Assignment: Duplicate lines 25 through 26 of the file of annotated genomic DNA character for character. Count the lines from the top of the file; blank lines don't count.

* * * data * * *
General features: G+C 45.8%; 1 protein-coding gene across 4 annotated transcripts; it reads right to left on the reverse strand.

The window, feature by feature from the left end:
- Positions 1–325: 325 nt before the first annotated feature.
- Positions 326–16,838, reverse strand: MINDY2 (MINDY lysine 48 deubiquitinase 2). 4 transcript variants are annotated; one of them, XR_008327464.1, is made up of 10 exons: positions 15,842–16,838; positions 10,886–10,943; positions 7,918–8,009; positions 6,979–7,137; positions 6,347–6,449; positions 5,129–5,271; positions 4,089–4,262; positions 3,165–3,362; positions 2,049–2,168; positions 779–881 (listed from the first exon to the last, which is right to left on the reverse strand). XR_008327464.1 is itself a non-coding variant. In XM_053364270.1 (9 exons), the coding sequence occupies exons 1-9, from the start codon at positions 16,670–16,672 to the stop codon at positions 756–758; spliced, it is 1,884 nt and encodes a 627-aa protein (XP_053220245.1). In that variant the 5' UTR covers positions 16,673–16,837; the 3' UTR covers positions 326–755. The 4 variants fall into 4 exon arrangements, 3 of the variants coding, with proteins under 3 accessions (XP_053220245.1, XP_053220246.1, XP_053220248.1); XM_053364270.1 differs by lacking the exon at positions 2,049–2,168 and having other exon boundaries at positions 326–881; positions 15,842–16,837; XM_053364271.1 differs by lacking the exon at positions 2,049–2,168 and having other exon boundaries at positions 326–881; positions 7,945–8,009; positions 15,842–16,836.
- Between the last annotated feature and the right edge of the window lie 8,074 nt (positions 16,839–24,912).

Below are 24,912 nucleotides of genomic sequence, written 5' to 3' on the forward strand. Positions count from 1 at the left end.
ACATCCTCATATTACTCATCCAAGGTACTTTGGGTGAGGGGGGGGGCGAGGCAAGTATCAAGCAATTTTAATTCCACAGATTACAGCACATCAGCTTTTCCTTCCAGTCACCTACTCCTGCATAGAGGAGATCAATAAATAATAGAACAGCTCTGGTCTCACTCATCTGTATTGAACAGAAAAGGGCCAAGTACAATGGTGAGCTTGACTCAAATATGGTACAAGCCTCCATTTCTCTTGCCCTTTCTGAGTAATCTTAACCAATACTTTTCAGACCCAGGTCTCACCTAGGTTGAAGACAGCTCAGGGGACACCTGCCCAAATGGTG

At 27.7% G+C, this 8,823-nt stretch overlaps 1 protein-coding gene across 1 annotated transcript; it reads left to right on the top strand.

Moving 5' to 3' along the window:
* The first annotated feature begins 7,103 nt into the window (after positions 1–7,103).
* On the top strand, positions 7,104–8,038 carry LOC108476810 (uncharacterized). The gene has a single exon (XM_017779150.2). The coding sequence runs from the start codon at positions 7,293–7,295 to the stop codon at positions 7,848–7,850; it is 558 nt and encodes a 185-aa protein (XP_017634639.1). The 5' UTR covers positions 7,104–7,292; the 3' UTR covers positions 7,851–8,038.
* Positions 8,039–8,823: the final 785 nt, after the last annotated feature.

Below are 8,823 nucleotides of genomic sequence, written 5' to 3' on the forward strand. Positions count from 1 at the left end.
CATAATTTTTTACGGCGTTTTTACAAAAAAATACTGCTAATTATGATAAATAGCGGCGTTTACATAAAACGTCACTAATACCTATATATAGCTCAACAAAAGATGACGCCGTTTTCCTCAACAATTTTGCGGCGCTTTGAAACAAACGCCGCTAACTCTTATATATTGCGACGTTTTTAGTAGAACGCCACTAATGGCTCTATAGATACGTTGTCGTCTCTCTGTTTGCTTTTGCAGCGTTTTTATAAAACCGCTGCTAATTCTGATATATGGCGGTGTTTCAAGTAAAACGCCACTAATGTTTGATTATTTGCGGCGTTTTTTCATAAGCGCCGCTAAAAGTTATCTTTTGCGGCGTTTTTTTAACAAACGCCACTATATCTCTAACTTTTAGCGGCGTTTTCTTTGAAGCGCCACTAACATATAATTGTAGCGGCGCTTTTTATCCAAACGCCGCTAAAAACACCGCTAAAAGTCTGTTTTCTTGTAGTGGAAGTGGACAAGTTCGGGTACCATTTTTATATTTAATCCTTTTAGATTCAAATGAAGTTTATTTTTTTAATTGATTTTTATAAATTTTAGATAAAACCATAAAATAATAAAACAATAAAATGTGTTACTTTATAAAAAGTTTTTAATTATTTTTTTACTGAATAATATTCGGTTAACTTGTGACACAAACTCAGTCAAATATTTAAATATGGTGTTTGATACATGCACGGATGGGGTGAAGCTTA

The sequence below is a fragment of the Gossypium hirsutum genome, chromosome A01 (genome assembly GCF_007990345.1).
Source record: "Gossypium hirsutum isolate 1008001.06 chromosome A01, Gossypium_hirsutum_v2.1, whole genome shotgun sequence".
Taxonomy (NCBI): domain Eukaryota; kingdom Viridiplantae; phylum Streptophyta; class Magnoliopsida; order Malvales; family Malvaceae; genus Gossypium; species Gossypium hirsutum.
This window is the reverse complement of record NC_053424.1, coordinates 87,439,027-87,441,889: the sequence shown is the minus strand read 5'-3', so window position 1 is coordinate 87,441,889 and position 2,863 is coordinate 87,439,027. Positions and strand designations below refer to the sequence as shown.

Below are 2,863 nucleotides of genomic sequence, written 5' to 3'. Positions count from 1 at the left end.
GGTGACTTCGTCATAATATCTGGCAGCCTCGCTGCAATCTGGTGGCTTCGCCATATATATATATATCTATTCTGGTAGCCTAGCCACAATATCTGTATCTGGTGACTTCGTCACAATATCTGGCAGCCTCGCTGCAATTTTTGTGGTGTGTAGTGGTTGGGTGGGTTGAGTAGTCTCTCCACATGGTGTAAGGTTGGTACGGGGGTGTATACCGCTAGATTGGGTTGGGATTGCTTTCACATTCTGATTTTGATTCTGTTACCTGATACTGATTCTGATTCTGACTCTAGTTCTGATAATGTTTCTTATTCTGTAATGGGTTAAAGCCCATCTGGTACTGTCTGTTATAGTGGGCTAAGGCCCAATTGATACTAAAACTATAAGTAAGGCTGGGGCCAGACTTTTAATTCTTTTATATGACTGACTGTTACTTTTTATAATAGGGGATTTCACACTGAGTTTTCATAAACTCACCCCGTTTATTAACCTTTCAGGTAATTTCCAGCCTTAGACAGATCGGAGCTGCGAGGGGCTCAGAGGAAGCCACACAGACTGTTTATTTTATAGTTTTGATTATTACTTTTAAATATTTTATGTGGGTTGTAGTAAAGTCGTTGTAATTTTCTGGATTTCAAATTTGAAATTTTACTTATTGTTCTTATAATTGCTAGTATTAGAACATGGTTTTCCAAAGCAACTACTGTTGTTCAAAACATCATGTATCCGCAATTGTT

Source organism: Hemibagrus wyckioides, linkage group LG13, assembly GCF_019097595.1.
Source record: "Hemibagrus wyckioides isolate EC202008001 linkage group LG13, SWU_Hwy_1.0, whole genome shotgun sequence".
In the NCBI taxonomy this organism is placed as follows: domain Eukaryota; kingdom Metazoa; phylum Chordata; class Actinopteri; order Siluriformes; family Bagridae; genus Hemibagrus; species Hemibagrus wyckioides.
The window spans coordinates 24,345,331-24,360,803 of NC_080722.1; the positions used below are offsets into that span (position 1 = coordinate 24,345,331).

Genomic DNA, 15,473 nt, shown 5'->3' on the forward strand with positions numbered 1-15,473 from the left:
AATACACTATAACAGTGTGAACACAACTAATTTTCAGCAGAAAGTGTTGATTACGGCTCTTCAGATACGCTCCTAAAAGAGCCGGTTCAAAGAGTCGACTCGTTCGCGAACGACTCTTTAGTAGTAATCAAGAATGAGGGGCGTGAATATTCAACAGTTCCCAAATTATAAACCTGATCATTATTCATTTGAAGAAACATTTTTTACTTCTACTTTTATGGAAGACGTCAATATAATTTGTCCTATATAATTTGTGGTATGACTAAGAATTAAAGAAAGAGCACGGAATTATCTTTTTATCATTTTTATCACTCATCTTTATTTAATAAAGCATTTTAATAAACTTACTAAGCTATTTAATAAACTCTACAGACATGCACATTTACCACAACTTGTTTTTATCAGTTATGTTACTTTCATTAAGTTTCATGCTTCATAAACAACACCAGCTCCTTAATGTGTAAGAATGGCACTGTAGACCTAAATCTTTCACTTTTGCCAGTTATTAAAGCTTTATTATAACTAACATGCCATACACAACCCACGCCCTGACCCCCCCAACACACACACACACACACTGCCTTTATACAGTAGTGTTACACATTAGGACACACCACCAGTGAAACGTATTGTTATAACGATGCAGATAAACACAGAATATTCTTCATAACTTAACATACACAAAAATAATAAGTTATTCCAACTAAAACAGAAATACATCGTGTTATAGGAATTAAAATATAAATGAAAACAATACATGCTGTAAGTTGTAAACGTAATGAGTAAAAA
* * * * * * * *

Genomic DNA, 15,473 nt, shown 5'->3' on the forward strand with positions numbered 1-15,473 from the left:
AATACACTATAACAGTGTGAACACAACTAATTTTCAGCAGAAAGTGTTGATTACGGCTCTTCAGATACGCTCCTAAAAGAGCCGGTTCAAAGAGTCGACTCGTTCGCGAACGACTCTTTAGTAGTAATCAAGAATGAGGGGCGTGAATATTCAACAGTTCCCAAATTATAAACCTGATCATTATTCATTTGAAGAAACATTTTTTACTTCTACTTTTATGGAAGACGTCAATATAATTTGTCCTATATAATTTGTGGTATGACTAAGAATTAAAGAAAGAGCACGGAATTATCTTTTTATCATTTTTATCACTCATCTTTATTTAATAAAGCATTTTAATAAACTTACTAAGCTATTTAATAAACTCTACAGACATGCACATTTACCACAACTTGTTTTTATCAGTTATGTTACTTTCATTAAGTTTCATGCTTCATAAACAACACCAGCTCCTTAATGTGTAAGAATGGCACTGTAGACCTAAATCTTTCACTTTTGCCAGTTATTAAAGCTTTATTATAACTAACATGCCATACACAACCCACGCCCTGACCCCCCCAACACACACACACACACACTGCCTTTATACAGTAGTGTTACACATTAGGACACACCACCAGTGAAACGTATTGTTATAACGATGCAGATAAACACAGAATATTCTTCATAACTTAACATACACAAAAATAATAAGTTATTCCAACTAAAACAGAAATACATCGTGTTATAGGAATTAAAATATAAATGAAAACAATACATGCTGTAAGTTGTAAACGTAATGAGTAAAAA